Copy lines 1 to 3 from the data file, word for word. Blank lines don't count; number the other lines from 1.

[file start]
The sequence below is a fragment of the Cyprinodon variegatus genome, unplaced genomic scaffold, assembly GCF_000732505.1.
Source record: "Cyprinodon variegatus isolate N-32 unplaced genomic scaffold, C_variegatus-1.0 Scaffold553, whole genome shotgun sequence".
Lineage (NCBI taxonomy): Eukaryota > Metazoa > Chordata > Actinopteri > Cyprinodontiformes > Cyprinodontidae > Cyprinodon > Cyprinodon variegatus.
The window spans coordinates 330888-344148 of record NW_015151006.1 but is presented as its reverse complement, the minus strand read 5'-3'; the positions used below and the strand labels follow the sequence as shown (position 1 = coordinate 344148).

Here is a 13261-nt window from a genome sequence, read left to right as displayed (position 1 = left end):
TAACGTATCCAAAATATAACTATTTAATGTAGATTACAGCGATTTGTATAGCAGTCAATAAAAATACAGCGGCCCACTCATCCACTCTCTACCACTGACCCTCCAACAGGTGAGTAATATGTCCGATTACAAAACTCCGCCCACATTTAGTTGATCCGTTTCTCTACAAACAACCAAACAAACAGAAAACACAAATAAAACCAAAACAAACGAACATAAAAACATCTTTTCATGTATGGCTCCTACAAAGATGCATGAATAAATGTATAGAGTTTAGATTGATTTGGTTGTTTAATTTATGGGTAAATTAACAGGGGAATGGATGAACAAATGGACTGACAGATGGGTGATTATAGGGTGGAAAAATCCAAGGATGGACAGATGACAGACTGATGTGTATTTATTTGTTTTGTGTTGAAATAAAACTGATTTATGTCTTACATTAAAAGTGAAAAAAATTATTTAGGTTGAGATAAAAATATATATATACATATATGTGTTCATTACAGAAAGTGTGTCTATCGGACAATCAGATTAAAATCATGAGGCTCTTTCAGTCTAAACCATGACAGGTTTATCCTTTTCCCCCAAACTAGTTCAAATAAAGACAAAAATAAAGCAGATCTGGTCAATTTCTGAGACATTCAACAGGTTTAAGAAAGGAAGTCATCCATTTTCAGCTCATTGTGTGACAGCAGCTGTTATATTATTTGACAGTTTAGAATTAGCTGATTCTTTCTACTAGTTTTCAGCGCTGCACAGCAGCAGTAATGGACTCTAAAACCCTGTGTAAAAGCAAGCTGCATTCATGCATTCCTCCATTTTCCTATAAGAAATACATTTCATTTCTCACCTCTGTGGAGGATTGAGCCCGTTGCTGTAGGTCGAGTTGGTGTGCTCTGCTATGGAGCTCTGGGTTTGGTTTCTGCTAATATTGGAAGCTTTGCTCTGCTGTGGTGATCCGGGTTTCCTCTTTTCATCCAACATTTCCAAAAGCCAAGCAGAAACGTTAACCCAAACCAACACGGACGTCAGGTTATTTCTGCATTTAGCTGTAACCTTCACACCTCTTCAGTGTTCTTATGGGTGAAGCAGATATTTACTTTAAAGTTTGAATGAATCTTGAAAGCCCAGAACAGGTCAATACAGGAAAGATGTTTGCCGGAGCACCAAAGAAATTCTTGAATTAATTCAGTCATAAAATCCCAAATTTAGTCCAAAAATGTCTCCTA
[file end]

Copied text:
The sequence below is a fragment of the Cyprinodon variegatus genome, unplaced genomic scaffold, assembly GCF_000732505.1.
Source record: "Cyprinodon variegatus isolate N-32 unplaced genomic scaffold, C_variegatus-1.0 Scaffold553, whole genome shotgun sequence".
Lineage (NCBI taxonomy): Eukaryota > Metazoa > Chordata > Actinopteri > Cyprinodontiformes > Cyprinodontidae > Cyprinodon > Cyprinodon variegatus.